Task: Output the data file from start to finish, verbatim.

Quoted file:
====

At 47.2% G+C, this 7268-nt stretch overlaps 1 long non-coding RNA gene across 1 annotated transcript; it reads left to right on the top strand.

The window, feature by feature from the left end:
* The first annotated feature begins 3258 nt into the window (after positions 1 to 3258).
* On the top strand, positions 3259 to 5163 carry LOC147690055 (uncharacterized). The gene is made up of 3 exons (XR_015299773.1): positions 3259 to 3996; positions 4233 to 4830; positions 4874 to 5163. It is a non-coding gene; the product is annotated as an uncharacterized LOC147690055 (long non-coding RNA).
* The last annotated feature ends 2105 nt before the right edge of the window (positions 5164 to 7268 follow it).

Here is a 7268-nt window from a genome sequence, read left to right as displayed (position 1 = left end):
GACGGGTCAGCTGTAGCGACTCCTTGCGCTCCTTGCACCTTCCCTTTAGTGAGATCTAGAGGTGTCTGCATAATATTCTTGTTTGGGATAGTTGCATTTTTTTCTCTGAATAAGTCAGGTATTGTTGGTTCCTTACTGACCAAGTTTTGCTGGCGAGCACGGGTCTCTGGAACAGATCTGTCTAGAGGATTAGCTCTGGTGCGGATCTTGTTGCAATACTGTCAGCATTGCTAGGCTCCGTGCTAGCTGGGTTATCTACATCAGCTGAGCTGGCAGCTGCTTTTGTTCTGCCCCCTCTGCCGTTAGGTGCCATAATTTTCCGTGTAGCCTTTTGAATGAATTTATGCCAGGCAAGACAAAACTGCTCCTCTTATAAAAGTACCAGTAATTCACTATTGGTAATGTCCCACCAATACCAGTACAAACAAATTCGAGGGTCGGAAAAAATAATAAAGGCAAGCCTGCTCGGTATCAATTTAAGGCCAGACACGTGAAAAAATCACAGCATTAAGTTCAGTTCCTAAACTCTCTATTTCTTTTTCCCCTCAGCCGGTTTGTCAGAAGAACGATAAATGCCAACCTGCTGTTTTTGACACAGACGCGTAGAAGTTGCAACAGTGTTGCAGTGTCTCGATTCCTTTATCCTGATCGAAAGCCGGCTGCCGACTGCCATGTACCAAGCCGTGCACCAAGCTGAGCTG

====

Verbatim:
At 47.2% G+C, this 7268-nt stretch overlaps 1 long non-coding RNA gene across 1 annotated transcript; it reads left to right on the top strand.

The window, feature by feature from the left end:
* The first annotated feature begins 3258 nt into the window (after positions 1 to 3258).
* On the top strand, positions 3259 to 5163 carry LOC147690055 (uncharacterized). The gene is made up of 3 exons (XR_015299773.1): positions 3259 to 3996; positions 4233 to 4830; positions 4874 to 5163. It is a non-coding gene; the product is annotated as an uncharacterized LOC147690055 (long non-coding RNA).
* The last annotated feature ends 2105 nt before the right edge of the window (positions 5164 to 7268 follow it).

Here is a 7268-nt window from a genome sequence, read left to right as displayed (position 1 = left end):
GACGGGTCAGCTGTAGCGACTCCTTGCGCTCCTTGCACCTTCCCTTTAGTGAGATCTAGAGGTGTCTGCATAATATTCTTGTTTGGGATAGTTGCATTTTTTTCTCTGAATAAGTCAGGTATTGTTGGTTCCTTACTGACCAAGTTTTGCTGGCGAGCACGGGTCTCTGGAACAGATCTGTCTAGAGGATTAGCTCTGGTGCGGATCTTGTTGCAATACTGTCAGCATTGCTAGGCTCCGTGCTAGCTGGGTTATCTACATCAGCTGAGCTGGCAGCTGCTTTTGTTCTGCCCCCTCTGCCGTTAGGTGCCATAATTTTCCGTGTAGCCTTTTGAATGAATTTATGCCAGGCAAGACAAAACTGCTCCTCTTATAAAAGTACCAGTAATTCACTATTGGTAATGTCCCACCAATACCAGTACAAACAAATTCGAGGGTCGGAAAAAATAATAAAGGCAAGCCTGCTCGGTATCAATTTAAGGCCAGACACGTGAAAAAATCACAGCATTAAGTTCAGTTCCTAAACTCTCTATTTCTTTTTCCCCTCAGCCGGTTTGTCAGAAGAACGATAAATGCCAACCTGCTGTTTTTGACACAGACGCGTAGAAGTTGCAACAGTGTTGCAGTGTCTCGATTCCTTTATCCTGATCGAAAGCCGGCTGCCGACTGCCATGTACCAAGCCGTGCACCAAGCTGAGCTG